Open for business
VICTORY TACK SHOP
(Formerly The Bridle Path)
Burnt Lake Business Park
• Type of business
Tack shop specializing in English riding gear and apparel.
• Opening date
New business that have opened in Central Alberta within the past three months and wish to be listed here can send their information to Harley Richards by email, firstname.lastname@example.org
$9-billion loss for airline industry forecast
KUALA LUMPUR, Malaysia — The International Air Transport Association says the airline industry is expected to lose US$9 billion in 2009. IATA says the figure is nearly double the association’s March estimate of $4.7 billion. The group has also revised its loss estimate for 2008 to $10.4 billion from $8.5 billion. IATA represents 230 airline companies worldwide.
The group’s chief Giovanni Bisignani says “the ground has shifted” after the global economic meltdown.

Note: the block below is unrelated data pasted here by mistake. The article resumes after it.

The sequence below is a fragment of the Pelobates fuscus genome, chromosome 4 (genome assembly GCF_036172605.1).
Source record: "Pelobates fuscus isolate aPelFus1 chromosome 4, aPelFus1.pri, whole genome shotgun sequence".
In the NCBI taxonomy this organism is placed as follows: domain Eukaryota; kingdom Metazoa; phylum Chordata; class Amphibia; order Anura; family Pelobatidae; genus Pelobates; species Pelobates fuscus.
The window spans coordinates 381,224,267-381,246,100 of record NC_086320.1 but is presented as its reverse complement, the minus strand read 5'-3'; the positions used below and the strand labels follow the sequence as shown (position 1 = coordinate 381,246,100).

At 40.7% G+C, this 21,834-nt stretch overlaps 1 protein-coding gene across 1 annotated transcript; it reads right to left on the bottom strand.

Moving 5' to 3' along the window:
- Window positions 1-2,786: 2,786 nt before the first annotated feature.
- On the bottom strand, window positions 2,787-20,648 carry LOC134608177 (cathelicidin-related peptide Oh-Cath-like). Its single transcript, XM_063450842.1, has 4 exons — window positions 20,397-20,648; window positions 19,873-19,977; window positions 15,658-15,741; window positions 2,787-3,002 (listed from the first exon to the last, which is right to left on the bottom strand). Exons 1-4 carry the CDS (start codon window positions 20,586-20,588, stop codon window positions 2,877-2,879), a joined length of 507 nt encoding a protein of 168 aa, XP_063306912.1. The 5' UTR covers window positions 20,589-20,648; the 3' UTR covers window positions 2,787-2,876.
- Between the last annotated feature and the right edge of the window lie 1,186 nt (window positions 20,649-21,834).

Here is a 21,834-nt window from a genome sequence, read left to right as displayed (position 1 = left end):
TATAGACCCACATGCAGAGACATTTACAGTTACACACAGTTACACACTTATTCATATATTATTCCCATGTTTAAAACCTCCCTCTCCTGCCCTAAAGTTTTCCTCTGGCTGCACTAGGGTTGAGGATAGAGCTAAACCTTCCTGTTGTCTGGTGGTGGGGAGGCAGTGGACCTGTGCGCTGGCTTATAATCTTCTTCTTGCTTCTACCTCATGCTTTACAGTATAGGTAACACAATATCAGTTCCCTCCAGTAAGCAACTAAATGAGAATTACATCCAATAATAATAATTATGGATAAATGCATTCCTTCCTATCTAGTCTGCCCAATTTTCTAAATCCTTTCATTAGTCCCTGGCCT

Nuclear specialists will be costly
The price tag for nuclear specialists will be in the millions if one of Atomic Energy of Canada Ltd.’s rivals wins an Ontario reactor bid, documents show. That’s because Canada’s nuclear-safety watchdog lacks expertise in the type of reactors made by AECL’s competitors and will have to pay big bucks to bring in specialists if one of them wins. The Canadian Nuclear Safety Commission estimates it will cost up to $29 million for light-water experts to review licence applications from firms that build that kind of technology. It’s the first time a dollar amount has been put on light-water expertise. “It is estimated that there will be two applications with this design requiring outsourced technical expertise at an estimated cost of $29 million over five years,” says a memo prepared last December. Those applications will come from French nuclear firm Areva and U.S. firm Westinghouse Electric Co., which both make light-water reactors. AECL makes Candu heavy-water reactors. Heavy-water reactors are fuelled by unenriched, natural uranium while light-water reactors run on enriched uranium.
There are no light-water reactors in Canada. For this reason, the nuclear safety commission never needed much expertise in that technology, says another memo to CNSC president Michael Binder.